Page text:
I had some fun today optimizing a stored procedure. It was taking about 10 minutes to run, and I got it down to running in two seconds with a pretty minor change.
Without getting into too many gory details, it was basically doing a somewhat complicated PIVOT. It was using a SUM() call to generate a value that it was really just ignoring, just checking to see if it was null or not. I replaced the SUM() with a COUNT(), and checked for zero instead of null, and bam, 10 minutes down to 2 seconds.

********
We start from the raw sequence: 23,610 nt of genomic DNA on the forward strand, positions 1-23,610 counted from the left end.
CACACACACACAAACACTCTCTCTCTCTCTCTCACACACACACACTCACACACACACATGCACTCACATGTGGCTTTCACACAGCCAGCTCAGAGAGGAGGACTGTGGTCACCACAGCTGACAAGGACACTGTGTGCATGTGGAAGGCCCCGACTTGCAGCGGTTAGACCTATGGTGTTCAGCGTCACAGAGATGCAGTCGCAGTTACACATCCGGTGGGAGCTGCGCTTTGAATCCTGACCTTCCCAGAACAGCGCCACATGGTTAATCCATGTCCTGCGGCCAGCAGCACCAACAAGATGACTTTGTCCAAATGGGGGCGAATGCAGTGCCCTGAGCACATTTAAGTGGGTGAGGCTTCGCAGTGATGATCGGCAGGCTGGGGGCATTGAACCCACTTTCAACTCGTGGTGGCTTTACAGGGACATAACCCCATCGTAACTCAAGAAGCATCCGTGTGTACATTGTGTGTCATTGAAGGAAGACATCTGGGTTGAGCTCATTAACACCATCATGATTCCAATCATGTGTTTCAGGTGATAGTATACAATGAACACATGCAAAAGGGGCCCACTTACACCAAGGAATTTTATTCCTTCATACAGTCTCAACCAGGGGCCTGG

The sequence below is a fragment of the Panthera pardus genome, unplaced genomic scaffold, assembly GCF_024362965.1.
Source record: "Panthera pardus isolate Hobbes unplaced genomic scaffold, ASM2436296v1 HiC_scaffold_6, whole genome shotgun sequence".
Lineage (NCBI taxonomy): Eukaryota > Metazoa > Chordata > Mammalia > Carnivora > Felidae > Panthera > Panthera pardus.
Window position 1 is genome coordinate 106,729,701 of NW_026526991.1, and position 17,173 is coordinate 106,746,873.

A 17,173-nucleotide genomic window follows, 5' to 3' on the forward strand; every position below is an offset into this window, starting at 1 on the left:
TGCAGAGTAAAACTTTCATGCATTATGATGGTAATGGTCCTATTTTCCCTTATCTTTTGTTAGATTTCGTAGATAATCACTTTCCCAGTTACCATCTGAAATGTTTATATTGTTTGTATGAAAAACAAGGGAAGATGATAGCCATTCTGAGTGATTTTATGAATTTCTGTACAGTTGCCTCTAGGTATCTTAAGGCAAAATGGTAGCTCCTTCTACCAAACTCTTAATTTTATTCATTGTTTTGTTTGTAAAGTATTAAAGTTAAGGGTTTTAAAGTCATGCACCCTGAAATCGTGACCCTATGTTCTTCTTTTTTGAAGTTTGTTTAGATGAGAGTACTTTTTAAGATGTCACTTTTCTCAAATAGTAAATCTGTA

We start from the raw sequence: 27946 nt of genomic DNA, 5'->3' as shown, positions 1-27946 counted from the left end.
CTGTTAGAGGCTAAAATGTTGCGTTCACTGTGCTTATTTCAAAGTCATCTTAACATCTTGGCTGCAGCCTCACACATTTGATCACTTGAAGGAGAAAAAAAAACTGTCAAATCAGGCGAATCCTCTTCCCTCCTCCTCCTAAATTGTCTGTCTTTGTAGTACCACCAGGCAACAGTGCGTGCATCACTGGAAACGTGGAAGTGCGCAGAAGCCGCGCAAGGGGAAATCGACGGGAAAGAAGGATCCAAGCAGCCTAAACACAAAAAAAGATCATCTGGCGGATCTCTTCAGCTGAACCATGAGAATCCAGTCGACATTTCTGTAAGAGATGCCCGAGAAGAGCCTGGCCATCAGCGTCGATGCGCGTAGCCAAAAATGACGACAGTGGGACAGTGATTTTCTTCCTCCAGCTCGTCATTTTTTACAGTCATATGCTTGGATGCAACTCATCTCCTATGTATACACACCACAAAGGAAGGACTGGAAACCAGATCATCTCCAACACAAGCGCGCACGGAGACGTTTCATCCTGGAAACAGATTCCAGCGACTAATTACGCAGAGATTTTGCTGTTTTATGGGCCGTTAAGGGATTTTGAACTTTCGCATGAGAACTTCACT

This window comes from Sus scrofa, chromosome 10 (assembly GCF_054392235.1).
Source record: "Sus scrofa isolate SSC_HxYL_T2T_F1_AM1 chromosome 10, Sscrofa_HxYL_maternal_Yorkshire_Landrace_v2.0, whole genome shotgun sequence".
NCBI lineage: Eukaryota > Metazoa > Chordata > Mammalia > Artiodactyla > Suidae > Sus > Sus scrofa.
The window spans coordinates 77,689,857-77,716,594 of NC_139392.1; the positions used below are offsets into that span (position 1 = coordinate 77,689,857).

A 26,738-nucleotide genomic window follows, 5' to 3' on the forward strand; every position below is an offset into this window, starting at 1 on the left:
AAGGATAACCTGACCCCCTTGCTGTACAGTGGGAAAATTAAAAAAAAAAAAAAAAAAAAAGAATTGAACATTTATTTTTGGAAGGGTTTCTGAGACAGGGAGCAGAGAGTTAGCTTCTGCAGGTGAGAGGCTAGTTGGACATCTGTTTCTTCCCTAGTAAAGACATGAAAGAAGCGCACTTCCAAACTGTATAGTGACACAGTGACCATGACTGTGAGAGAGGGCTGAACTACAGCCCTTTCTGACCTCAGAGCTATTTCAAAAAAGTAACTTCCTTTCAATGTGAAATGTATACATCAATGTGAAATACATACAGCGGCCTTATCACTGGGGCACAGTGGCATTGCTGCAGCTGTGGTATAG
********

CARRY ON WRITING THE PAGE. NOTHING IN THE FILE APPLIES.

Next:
This is the kind of stuff I really like doing — figuring out how to make a minor change in a bit of code that doesn’t affect the output, but results in a measurable improvement in performance. The only thing that’s still a little frustrating about this is that I don’t completely understand why the difference is so great. I have a general idea of why this worked, but something weird must be going on internally with the PIVOT option in MS SQL for this to have made such a huge difference.